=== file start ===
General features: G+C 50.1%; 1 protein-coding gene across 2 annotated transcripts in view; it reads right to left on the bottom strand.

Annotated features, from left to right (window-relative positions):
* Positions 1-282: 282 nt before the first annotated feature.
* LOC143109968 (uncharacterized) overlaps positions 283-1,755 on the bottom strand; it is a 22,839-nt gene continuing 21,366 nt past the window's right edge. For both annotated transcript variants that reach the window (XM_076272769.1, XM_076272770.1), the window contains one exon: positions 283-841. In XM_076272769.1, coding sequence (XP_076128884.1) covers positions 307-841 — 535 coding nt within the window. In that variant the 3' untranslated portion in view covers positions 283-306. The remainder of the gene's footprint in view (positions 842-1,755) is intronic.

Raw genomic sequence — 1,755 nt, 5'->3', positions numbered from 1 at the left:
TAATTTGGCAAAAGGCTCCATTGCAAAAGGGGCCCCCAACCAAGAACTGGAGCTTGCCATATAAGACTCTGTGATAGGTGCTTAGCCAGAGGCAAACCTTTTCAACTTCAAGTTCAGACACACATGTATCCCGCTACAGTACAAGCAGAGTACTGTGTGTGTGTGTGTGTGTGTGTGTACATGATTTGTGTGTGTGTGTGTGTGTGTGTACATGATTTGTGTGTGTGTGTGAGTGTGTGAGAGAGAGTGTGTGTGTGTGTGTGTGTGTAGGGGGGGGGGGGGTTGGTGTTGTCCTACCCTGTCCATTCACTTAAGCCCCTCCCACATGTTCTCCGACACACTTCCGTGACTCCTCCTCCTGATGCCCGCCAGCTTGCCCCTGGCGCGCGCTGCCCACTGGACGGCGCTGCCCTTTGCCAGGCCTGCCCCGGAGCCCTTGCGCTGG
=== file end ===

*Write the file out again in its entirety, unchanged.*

General features: G+C 50.1%; 1 protein-coding gene across 2 annotated transcripts in view; it reads right to left on the bottom strand.

Annotated features, from left to right (window-relative positions):
* Positions 1-282: 282 nt before the first annotated feature.
* LOC143109968 (uncharacterized) overlaps positions 283-1,755 on the bottom strand; it is a 22,839-nt gene continuing 21,366 nt past the window's right edge. For both annotated transcript variants that reach the window (XM_076272769.1, XM_076272770.1), the window contains one exon: positions 283-841. In XM_076272769.1, coding sequence (XP_076128884.1) covers positions 307-841 — 535 coding nt within the window. In that variant the 3' untranslated portion in view covers positions 283-306. The remainder of the gene's footprint in view (positions 842-1,755) is intronic.

Raw genomic sequence — 1,755 nt, 5'->3', positions numbered from 1 at the left:
TAATTTGGCAAAAGGCTCCATTGCAAAAGGGGCCCCCAACCAAGAACTGGAGCTTGCCATATAAGACTCTGTGATAGGTGCTTAGCCAGAGGCAAACCTTTTCAACTTCAAGTTCAGACACACATGTATCCCGCTACAGTACAAGCAGAGTACTGTGTGTGTGTGTGTGTGTGTGTGTACATGATTTGTGTGTGTGTGTGTGTGTGTGTACATGATTTGTGTGTGTGTGTGAGTGTGTGAGAGAGAGTGTGTGTGTGTGTGTGTGTGTAGGGGGGGGGGGGGTTGGTGTTGTCCTACCCTGTCCATTCACTTAAGCCCCTCCCACATGTTCTCCGACACACTTCCGTGACTCCTCCTCCTGATGCCCGCCAGCTTGCCCCTGGCGCGCGCTGCCCACTGGACGGCGCTGCCCTTTGCCAGGCCTGCCCCGGAGCCCTTGCGCTGG